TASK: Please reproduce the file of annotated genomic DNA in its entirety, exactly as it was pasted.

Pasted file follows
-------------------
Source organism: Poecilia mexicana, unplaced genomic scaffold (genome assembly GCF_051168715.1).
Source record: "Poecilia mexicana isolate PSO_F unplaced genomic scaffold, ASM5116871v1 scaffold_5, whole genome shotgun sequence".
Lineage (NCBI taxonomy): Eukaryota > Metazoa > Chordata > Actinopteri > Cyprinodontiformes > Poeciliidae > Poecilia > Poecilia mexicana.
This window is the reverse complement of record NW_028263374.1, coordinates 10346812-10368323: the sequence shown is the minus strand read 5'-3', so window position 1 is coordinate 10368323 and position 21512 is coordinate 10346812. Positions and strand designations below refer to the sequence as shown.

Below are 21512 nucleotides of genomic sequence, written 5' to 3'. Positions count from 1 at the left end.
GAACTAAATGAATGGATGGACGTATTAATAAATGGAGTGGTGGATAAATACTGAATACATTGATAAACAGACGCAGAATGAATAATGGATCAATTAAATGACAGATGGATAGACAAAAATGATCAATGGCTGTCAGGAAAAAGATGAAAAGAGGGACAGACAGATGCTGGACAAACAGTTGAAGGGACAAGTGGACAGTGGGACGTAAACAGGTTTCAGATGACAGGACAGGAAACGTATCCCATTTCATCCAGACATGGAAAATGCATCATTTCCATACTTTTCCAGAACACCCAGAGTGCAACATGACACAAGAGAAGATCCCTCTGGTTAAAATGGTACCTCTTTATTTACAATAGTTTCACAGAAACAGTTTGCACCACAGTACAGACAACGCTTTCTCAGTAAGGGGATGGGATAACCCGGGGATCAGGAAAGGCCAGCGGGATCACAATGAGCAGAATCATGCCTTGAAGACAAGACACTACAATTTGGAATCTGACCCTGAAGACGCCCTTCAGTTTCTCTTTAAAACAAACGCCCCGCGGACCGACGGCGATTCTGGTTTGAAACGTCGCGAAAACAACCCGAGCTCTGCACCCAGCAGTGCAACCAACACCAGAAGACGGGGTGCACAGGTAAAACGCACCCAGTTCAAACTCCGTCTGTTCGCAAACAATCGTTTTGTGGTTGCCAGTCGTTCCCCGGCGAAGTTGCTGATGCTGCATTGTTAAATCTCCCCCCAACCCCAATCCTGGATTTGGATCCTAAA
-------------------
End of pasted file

Source organism: Poecilia mexicana, unplaced genomic scaffold (genome assembly GCF_051168715.1).
Source record: "Poecilia mexicana isolate PSO_F unplaced genomic scaffold, ASM5116871v1 scaffold_5, whole genome shotgun sequence".
Lineage (NCBI taxonomy): Eukaryota > Metazoa > Chordata > Actinopteri > Cyprinodontiformes > Poeciliidae > Poecilia > Poecilia mexicana.
This window is the reverse complement of record NW_028263374.1, coordinates 10346812-10368323: the sequence shown is the minus strand read 5'-3', so window position 1 is coordinate 10368323 and position 21512 is coordinate 10346812. Positions and strand designations below refer to the sequence as shown.

Below are 21512 nucleotides of genomic sequence, written 5' to 3'. Positions count from 1 at the left end.
GAACTAAATGAATGGATGGACGTATTAATAAATGGAGTGGTGGATAAATACTGAATACATTGATAAACAGACGCAGAATGAATAATGGATCAATTAAATGACAGATGGATAGACAAAAATGATCAATGGCTGTCAGGAAAAAGATGAAAAGAGGGACAGACAGATGCTGGACAAACAGTTGAAGGGACAAGTGGACAGTGGGACGTAAACAGGTTTCAGATGACAGGACAGGAAACGTATCCCATTTCATCCAGACATGGAAAATGCATCATTTCCATACTTTTCCAGAACACCCAGAGTGCAACATGACACAAGAGAAGATCCCTCTGGTTAAAATGGTACCTCTTTATTTACAATAGTTTCACAGAAACAGTTTGCACCACAGTACAGACAACGCTTTCTCAGTAAGGGGATGGGATAACCCGGGGATCAGGAAAGGCCAGCGGGATCACAATGAGCAGAATCATGCCTTGAAGACAAGACACTACAATTTGGAATCTGACCCTGAAGACGCCCTTCAGTTTCTCTTTAAAACAAACGCCCCGCGGACCGACGGCGATTCTGGTTTGAAACGTCGCGAAAACAACCCGAGCTCTGCACCCAGCAGTGCAACCAACACCAGAAGACGGGGTGCACAGGTAAAACGCACCCAGTTCAAACTCCGTCTGTTCGCAAACAATCGTTTTGTGGTTGCCAGTCGTTCCCCGGCGAAGTTGCTGATGCTGCATTGTTAAATCTCCCCCCAACCCCAATCCTGGATTTGGATCCTAAA